The breakaway territory of Nagorno Karabakh, always on the lookout for ways to boost its population, has offered to shelter Yazidis fleeing from Islamic-State terrorists in Iraq.
“The Armenian people cannot be indifferent to what is now being done to the Yazidi people,” David Babaian, spokesperson for Karabakh’s de-facto president, Bako Sahakian, commented to RFE/RL’s Armenian service on August 19. “The Yazidis are the only people who have become an integral part of the Armenian people.”
According to local news outlets, Armenia is estimated to have a Yazidi population of about 40,000. Data is not available for how many Yazidis live in Karabakh, a predominantly ethnic Armenian region claimed by Azerbaijan.
Babaian skirted discussions of how the region’s de-facto officials would provide for any Yazidi arrivals, however — a sensitive question, given Azerbaijan’s claims that Karabakh and its main champion, Armenia, want to rework the territory’s ethnic makeup.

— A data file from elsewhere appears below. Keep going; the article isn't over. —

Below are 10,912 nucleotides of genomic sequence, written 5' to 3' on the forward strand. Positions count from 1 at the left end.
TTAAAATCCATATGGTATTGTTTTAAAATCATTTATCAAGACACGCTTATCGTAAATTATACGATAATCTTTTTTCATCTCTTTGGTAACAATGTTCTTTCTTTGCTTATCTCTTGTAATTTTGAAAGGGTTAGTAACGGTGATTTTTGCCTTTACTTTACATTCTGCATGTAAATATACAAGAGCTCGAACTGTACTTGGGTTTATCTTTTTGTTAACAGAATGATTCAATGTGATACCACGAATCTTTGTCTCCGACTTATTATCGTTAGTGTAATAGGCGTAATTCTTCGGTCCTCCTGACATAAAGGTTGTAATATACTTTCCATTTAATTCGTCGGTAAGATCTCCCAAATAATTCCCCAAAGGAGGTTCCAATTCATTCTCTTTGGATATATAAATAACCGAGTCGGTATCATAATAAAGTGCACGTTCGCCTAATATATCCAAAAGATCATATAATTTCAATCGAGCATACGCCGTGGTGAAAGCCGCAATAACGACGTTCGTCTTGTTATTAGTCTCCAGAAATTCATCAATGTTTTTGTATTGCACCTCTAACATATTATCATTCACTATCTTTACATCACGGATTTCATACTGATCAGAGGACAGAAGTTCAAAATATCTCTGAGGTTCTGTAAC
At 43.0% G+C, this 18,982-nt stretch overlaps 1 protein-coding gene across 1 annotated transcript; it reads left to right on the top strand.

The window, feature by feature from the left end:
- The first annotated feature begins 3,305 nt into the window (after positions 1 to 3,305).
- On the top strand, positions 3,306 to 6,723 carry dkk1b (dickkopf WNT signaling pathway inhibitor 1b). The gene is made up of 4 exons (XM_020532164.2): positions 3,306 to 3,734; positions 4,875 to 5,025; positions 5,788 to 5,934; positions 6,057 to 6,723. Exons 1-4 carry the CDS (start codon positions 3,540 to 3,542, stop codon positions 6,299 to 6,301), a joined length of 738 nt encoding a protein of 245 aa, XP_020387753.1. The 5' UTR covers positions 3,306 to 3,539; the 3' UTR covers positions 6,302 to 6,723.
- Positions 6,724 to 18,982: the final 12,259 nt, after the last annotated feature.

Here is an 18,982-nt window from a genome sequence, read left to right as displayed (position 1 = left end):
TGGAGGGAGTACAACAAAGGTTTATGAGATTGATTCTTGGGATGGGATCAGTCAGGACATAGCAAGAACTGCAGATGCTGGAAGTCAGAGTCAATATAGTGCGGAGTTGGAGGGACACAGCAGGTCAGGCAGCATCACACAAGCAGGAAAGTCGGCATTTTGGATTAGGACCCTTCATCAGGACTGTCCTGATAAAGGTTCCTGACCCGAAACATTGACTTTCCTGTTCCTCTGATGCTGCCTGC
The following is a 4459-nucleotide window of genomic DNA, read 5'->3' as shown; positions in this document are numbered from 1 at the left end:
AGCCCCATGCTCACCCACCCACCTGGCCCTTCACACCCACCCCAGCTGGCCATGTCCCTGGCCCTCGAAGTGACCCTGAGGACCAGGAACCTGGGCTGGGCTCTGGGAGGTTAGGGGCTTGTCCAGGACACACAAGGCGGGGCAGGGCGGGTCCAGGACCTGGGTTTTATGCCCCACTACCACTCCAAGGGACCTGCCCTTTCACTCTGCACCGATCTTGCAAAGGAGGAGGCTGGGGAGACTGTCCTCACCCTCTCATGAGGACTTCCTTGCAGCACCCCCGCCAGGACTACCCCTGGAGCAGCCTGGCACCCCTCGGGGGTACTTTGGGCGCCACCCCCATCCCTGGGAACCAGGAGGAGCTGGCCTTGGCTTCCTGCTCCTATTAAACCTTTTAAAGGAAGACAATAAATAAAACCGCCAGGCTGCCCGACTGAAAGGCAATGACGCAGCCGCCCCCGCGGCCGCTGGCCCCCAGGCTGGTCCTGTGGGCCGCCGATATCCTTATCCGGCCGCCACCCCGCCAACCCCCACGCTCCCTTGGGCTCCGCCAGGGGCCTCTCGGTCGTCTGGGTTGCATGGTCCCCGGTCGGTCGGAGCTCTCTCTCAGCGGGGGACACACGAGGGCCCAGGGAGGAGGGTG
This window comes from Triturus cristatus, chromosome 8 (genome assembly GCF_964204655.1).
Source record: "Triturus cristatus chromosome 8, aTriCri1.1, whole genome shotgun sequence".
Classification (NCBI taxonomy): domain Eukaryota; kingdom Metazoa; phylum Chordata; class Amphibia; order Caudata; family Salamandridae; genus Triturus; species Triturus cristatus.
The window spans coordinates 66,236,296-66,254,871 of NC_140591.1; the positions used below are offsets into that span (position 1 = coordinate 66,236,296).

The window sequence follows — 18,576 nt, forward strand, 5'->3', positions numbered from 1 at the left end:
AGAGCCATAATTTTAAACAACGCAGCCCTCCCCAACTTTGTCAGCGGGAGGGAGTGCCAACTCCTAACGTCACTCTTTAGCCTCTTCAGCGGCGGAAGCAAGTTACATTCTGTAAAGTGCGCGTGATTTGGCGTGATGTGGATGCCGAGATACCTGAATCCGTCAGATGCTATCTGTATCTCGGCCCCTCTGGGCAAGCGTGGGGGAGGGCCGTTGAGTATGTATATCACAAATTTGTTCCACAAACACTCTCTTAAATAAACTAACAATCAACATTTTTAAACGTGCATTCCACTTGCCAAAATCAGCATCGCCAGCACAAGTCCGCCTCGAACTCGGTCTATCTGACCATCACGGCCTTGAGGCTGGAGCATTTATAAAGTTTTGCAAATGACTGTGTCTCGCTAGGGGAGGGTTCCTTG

Armenia’s foreign ministry told RFE/RL that no Yazidis from Iraq have requested asylum or fled to Armenia as yet.
Rallies, though, were held on August 13 in Yerevan, the Armenian capital, to show support for Iraq’s Yazidis, and in neighboring Georgia, which has been estimated to have a Yazidi community of about 20,000.
Citing local Yazidi sources, Rudaw.net, a Kurdish news site, reported on August 15 that a handful of Yazidi refugees from Iraq actually already had arrived in Georgia. But the information could not be independently verified.
The Yazidis, though, are not the only way the conflict in Syria and Iraq has found an echo in the South Caucasus. Karabakh and Armenia both have offered a welcome to ethnic Armenian refugees from Syria; a transition, which, in Armenia’s case, has not always gone particularly smoothly. Some refugees have opted to move on.
Meanwhile, even as it welcomes victims of the bloodshed in Syria and Iraq, the region has provided perpetrators for the conflict as well. In Georgia, one remote mountain valley is the native home of dreaded IS commander Omar al-Shishani. Meanwhile, in Azerbaijan, some young men have headed off to join the call for jihad in Syria.
For now, though, greater concern appears to be focused on Russia's North Caucasus, long a prooving-ground for Islamic militants.